HH: Most technology excites me but currently Energy (solar, batteries, fuel cells, etc) is on the brink of major paradigm shift. I think personal wearable devices, monitoring and recording all sorts of data, will be huge. In Africa we might not have the leading (sometimes called bleeding) edge R&D capabilities, but we surely have the in ingenuity to utilize these inventions and take it to another level.

TG: Do you believe that there is an emerging identity of the African tech user or do you think there is a general global homogenisation due to the critical mass movement of technology adoption around the world?

HH: Strangely I think we have a combination of both right now but that will (should) eventually disappear as the tech space (internet access, devices, user savvy etc.) in Africa gets on par with the rest of the world. Then there are more practical issues such as legislation, e-commerce, language, etc. that tech startups need to consider.

TG: Location is always touted as a major component for tech startup founders to think about when deciding to set up, should African tech startup founders be more wary of where they set themselves up in your opinion?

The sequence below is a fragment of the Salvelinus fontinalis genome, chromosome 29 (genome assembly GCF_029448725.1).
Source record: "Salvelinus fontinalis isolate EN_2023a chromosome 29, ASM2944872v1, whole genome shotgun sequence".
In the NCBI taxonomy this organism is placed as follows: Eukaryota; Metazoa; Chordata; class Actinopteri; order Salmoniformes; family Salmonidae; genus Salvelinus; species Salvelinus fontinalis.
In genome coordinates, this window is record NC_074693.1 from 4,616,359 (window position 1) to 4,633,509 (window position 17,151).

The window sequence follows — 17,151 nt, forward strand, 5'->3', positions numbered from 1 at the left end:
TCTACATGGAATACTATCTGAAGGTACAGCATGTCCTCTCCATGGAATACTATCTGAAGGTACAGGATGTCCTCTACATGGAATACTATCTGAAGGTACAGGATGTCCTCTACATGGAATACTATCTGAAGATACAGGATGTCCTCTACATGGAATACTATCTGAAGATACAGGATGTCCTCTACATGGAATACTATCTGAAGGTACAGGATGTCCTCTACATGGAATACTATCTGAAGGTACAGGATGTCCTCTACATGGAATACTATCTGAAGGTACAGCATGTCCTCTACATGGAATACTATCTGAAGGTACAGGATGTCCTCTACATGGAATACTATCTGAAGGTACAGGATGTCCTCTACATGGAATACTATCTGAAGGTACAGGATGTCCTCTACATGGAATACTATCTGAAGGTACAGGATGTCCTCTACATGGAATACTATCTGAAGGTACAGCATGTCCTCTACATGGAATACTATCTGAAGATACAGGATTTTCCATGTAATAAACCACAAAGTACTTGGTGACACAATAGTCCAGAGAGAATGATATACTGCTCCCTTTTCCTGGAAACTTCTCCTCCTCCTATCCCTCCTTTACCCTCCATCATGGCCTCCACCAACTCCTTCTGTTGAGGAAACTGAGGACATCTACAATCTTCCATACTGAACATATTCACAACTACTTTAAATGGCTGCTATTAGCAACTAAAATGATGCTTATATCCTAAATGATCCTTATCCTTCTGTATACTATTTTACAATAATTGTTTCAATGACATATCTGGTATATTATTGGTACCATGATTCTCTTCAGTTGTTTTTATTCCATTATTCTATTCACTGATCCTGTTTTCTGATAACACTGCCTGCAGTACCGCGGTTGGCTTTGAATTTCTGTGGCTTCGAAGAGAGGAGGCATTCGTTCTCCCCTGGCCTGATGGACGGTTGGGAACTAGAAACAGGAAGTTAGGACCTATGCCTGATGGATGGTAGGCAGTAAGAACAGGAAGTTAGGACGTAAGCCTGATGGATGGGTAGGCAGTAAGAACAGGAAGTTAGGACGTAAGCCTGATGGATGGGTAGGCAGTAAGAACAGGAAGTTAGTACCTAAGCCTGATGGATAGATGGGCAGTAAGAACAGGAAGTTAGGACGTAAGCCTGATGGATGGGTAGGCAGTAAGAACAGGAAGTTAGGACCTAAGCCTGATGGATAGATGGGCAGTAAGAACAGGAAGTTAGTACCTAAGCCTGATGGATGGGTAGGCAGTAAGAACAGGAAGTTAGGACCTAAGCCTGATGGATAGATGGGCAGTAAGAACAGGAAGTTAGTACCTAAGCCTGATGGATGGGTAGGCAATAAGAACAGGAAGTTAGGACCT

HH: Tricky question – I think starting up is one thing, building/growing the business is another. Access to infrastructure, HR, users, funding, etc. are important – if your location does not have these, you might have a problem. Having said that, some tech startups will depend more on the ideal location than others. Building a large social network on mobile is different to patenting a new type of battery. Coming back to MXit, I think the fact that MXit started in Stellenbosch was a good choice – access to University graduates, access to funding, access to bandwidth, very large potential userbase (with featured phones) and we knew the mobile Operators landscape pretty well.

I think the mistake we made was to stay in Stellenbosch only, too long. My opinion is that we should have moved our head office in 2007 (2 years after we started) to San Francisco. Maybe we could have been the biggest social network in the world today (bigger than Facebook)? Why do I think it was a mistake? 100 times better access to funding, 1000 times better access to software developers and great NETWORKING opportunities with other similar companies.